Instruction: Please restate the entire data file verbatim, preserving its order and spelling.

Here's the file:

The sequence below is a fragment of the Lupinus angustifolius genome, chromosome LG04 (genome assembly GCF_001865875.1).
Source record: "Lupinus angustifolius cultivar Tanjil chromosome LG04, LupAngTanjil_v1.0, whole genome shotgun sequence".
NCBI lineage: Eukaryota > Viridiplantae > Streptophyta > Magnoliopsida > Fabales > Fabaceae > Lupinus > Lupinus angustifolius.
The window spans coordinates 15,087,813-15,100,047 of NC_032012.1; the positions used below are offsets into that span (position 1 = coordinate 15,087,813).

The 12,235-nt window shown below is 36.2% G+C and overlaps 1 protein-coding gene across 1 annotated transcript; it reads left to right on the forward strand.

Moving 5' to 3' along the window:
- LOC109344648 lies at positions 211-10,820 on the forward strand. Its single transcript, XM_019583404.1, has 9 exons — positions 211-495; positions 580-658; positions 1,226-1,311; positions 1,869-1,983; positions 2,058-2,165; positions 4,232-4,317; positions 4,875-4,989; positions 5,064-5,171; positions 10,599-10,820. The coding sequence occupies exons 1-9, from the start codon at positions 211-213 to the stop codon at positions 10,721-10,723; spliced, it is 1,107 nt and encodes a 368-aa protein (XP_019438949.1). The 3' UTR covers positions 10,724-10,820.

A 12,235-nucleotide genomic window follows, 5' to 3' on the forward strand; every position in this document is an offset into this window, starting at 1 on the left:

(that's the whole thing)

The sequence below is a fragment of the Lupinus angustifolius genome, chromosome LG04 (genome assembly GCF_001865875.1).
Source record: "Lupinus angustifolius cultivar Tanjil chromosome LG04, LupAngTanjil_v1.0, whole genome shotgun sequence".
NCBI lineage: Eukaryota > Viridiplantae > Streptophyta > Magnoliopsida > Fabales > Fabaceae > Lupinus > Lupinus angustifolius.
The window spans coordinates 15,087,813-15,100,047 of NC_032012.1; the positions used below are offsets into that span (position 1 = coordinate 15,087,813).

The 12,235-nt window shown below is 36.2% G+C and overlaps 1 protein-coding gene across 1 annotated transcript; it reads left to right on the forward strand.

Moving 5' to 3' along the window:
- LOC109344648 lies at positions 211-10,820 on the forward strand. Its single transcript, XM_019583404.1, has 9 exons — positions 211-495; positions 580-658; positions 1,226-1,311; positions 1,869-1,983; positions 2,058-2,165; positions 4,232-4,317; positions 4,875-4,989; positions 5,064-5,171; positions 10,599-10,820. The coding sequence occupies exons 1-9, from the start codon at positions 211-213 to the stop codon at positions 10,721-10,723; spliced, it is 1,107 nt and encodes a 368-aa protein (XP_019438949.1). The 3' UTR covers positions 10,724-10,820.

A 12,235-nucleotide genomic window follows, 5' to 3' on the forward strand; every position in this document is an offset into this window, starting at 1 on the left: